Washington adventurer attempts to paddle the Northwest Passage
The fifty-year-old Orcas Island man set out in late July on an expedition paddleboard to traverse the fabled, but normally frozen, sea route between the Atlantic and the Pacific across the far north of Canada.
Karl Kruger’s planned route covered 1900 miles, but he stopped less than a quarter of the way. He said he realized that a single-season passage would be near-impossible.
“It’s pushing too hard to think that you can muscle through the weather no matter it is and keep your caloric intake up and handle all the other risks too, namely ice and bears and wildlife and just overall safety and finding fresh water to drink,” said Kruger.
Kruger says he now plans to spread the Northwest Passage paddle over two or three more summers. The experienced extreme paddleboarder says his motivations include personal challenge but also to draw attention to how Inuit lifeways and the Arctic environment are changing.
An adventurer from Western Washington cast off this week trying to become the first person to traverse the Northwest Passage on a standup paddleboard. The passage is the fabled, but normally frozen, sea route between the Atlantic and the Pacific across the far north of Canada.
The solo paddleboard journey is the brainchild of Karl Kruger of Orcas Island, Washington. If that name sounds at all familiar, it might be because Kruger is the first — and so far only — person to complete the 750-mile Race to Alaska from Port Townsend to Ketchikan on a standup paddleboard. It was during that 2017 race up the Inside Passage — the R2AK in shorthand — that Kruger said he had the idea to take on the much longer Northwest Passage for a "deeper experience."
"What I found myself wanting after R2AK was more, simply put,” Kruger explained. “What made me happiest about the Race to Alaska was a), the solitude and b), the connections that I made along the way with people."
On Sunday, Kruger launched his 18-foot, custom-built expedition-style paddleboard into the Arctic Ocean from Tuktoyaktuk, near the northwest corner of Canada. The attraction of that launch point is that it is the only place along the Northwest Territories’ Arctic coastline connected by road to the rest of North America. If all goes according to plan, Kruger will hug the coastline going eastward and follow the receding pack ice for 1,900 miles until he gets to Pond Inlet on the northeastern tip of Baffin Island, Canada.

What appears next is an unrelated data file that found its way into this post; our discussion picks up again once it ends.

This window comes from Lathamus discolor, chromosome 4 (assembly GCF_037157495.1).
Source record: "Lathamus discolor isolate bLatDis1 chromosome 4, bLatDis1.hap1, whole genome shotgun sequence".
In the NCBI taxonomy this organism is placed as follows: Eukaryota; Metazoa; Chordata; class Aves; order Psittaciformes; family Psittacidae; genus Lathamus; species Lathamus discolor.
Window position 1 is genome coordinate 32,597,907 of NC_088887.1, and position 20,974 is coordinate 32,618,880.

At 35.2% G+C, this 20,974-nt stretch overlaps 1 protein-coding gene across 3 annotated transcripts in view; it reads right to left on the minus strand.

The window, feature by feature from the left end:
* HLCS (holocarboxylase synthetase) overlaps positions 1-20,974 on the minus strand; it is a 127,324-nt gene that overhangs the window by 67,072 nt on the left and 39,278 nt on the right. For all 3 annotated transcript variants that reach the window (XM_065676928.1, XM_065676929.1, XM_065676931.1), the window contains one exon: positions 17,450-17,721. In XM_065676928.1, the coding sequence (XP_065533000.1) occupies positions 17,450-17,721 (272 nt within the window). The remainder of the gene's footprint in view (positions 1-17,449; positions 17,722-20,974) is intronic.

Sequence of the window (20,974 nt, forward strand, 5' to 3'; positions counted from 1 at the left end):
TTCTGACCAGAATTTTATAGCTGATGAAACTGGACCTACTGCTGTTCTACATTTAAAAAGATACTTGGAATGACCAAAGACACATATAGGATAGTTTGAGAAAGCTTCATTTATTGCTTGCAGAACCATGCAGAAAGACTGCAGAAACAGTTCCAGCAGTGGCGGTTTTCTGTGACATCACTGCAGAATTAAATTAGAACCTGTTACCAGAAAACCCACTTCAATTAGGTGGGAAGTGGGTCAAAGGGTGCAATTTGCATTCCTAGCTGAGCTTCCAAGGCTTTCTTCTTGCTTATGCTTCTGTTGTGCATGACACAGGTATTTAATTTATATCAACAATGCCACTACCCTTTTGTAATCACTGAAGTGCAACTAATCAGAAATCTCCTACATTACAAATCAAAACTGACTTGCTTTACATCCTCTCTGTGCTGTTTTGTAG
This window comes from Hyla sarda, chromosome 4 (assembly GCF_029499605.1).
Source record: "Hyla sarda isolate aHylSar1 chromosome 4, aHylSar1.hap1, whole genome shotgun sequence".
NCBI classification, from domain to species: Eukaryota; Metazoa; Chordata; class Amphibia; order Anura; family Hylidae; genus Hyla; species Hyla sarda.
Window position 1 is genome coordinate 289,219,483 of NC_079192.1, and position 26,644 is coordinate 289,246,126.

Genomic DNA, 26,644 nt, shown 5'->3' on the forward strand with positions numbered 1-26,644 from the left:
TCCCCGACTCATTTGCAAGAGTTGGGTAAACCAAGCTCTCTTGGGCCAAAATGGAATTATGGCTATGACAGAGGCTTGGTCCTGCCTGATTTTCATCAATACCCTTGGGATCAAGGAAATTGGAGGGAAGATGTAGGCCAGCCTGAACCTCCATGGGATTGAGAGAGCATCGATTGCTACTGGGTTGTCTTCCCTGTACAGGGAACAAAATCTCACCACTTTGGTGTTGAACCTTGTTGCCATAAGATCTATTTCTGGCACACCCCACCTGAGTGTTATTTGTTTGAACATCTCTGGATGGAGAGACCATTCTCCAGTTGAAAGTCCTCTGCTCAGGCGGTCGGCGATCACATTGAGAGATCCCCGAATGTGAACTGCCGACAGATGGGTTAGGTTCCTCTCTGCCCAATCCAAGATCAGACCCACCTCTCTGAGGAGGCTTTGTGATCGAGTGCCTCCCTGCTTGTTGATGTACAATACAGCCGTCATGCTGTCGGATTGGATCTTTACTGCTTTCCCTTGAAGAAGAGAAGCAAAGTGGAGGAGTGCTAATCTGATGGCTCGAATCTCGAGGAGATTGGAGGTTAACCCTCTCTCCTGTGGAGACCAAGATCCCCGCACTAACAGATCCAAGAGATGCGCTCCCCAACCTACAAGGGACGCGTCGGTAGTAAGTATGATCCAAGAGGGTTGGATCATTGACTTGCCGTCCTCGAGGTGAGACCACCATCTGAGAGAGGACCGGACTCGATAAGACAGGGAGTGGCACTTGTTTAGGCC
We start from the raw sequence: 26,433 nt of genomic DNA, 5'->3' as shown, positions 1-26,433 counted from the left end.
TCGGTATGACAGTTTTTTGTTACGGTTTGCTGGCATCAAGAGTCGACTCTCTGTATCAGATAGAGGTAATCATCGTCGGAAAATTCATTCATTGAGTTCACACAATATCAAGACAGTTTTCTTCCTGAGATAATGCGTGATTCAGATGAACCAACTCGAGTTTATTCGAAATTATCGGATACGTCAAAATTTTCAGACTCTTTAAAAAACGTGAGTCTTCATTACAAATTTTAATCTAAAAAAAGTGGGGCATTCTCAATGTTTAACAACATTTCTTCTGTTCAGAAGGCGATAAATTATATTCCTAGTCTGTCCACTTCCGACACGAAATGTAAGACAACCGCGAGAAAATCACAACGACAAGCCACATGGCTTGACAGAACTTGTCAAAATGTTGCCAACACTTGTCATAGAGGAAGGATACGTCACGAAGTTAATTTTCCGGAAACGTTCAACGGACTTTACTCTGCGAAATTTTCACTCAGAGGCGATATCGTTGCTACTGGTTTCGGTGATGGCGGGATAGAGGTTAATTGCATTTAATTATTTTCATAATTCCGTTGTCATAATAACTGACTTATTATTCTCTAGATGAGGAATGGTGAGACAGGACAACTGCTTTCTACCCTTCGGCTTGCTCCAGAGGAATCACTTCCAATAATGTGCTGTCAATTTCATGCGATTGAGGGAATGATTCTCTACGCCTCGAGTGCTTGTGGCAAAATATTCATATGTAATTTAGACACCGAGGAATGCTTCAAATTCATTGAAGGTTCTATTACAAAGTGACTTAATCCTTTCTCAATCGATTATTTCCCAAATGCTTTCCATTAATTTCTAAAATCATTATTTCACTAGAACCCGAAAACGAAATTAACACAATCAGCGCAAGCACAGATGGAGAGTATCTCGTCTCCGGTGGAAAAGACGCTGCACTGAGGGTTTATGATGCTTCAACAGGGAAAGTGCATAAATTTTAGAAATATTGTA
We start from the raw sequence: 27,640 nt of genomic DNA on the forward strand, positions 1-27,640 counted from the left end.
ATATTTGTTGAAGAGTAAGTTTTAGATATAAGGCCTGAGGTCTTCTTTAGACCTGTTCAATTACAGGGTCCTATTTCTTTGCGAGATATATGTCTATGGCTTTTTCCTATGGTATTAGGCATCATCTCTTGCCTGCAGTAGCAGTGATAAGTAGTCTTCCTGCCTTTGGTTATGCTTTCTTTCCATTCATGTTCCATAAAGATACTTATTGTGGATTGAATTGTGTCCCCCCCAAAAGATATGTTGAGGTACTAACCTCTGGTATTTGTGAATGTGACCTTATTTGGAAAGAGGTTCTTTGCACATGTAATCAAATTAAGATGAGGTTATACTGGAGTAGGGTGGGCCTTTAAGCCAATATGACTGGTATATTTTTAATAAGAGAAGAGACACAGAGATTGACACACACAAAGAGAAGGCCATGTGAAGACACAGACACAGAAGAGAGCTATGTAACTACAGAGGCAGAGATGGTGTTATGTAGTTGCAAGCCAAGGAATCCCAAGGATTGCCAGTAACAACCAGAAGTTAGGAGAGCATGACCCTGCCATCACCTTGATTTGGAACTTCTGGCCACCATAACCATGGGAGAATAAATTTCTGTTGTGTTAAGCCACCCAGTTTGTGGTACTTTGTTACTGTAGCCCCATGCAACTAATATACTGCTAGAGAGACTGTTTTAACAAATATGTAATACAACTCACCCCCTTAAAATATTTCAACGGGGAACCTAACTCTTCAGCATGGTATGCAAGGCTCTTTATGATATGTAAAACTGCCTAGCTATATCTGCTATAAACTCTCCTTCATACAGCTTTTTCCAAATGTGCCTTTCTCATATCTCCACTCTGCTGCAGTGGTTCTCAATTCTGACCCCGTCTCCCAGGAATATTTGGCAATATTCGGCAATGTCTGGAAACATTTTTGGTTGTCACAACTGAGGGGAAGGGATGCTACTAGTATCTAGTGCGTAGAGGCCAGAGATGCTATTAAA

"There are so many risks I can't even count them all, physical risks to doing this project,” Kruger said. “But at the same time I also know I'm capable of it. At the end of it, I'll have a lot to share. For me personally, I think the greatest danger of this trip is failing to do it."
The risks include stormy weather, hungry polar bears, shifting sea ice and hypothermia from falling into the cold, cold water. Race to Alaska co-founder Jake Beattie said he is not too worried about Kruger's survival on this voyage.
"When I first heard about his paddle of the Northwest Passage, I think I had two reactions. They were simultaneously, no flippin' way and if anyone can do it, Karl can do it," Beattie said from Port Townsend.
Beattie described Kruger as “an incredibly competent mariner” with an “amazing combination” of physical fitness and mental toughness.
“He’s like no one I have ever met,” Beattie said. “He can make it through anything.”
Kruger organized resupply drops in coastal villages along the planned route. He paddles between them with bundles of freeze-dried food and high-energy protein shake mix lashed to the bow and stern of his paddleboard.
Perhaps the most unusual gear Kruger packed for this odyssey is a trip wire to encircle his tent. That wire sets off a loud bang if a polar bear approaches while Kruger is sleeping.